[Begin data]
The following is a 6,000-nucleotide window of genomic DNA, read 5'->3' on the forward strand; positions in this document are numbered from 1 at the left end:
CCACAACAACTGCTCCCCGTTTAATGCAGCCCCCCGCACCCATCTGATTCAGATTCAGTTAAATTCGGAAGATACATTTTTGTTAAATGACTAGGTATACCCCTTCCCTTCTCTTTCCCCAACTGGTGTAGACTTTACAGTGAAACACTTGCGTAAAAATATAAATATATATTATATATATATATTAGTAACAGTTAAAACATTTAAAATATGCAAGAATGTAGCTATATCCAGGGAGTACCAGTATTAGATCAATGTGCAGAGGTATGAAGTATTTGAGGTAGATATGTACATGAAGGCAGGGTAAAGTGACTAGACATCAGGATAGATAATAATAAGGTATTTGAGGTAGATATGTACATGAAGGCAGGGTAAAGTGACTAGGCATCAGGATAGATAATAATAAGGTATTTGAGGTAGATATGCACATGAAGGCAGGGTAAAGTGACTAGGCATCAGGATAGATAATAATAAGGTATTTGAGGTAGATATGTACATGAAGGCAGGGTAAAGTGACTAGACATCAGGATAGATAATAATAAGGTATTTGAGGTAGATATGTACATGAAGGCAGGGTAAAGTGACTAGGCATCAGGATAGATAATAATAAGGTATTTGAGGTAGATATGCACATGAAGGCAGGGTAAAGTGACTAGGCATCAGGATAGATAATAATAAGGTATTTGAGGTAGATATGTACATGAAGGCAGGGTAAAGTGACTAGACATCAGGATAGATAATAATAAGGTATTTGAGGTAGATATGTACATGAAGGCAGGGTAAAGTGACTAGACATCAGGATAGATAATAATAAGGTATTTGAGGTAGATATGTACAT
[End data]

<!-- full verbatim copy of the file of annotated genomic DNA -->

The following is a 6,000-nucleotide window of genomic DNA, read 5'->3' on the forward strand; positions in this document are numbered from 1 at the left end:
CCACAACAACTGCTCCCCGTTTAATGCAGCCCCCCGCACCCATCTGATTCAGATTCAGTTAAATTCGGAAGATACATTTTTGTTAAATGACTAGGTATACCCCTTCCCTTCTCTTTCCCCAACTGGTGTAGACTTTACAGTGAAACACTTGCGTAAAAATATAAATATATATTATATATATATATTAGTAACAGTTAAAACATTTAAAATATGCAAGAATGTAGCTATATCCAGGGAGTACCAGTATTAGATCAATGTGCAGAGGTATGAAGTATTTGAGGTAGATATGTACATGAAGGCAGGGTAAAGTGACTAGACATCAGGATAGATAATAATAAGGTATTTGAGGTAGATATGTACATGAAGGCAGGGTAAAGTGACTAGGCATCAGGATAGATAATAATAAGGTATTTGAGGTAGATATGCACATGAAGGCAGGGTAAAGTGACTAGGCATCAGGATAGATAATAATAAGGTATTTGAGGTAGATATGTACATGAAGGCAGGGTAAAGTGACTAGACATCAGGATAGATAATAATAAGGTATTTGAGGTAGATATGTACATGAAGGCAGGGTAAAGTGACTAGGCATCAGGATAGATAATAATAAGGTATTTGAGGTAGATATGCACATGAAGGCAGGGTAAAGTGACTAGGCATCAGGATAGATAATAATAAGGTATTTGAGGTAGATATGTACATGAAGGCAGGGTAAAGTGACTAGACATCAGGATAGATAATAATAAGGTATTTGAGGTAGATATGTACATGAAGGCAGGGTAAAGTGACTAGACATCAGGATAGATAATAATAAGGTATTTGAGGTAGATATGTACAT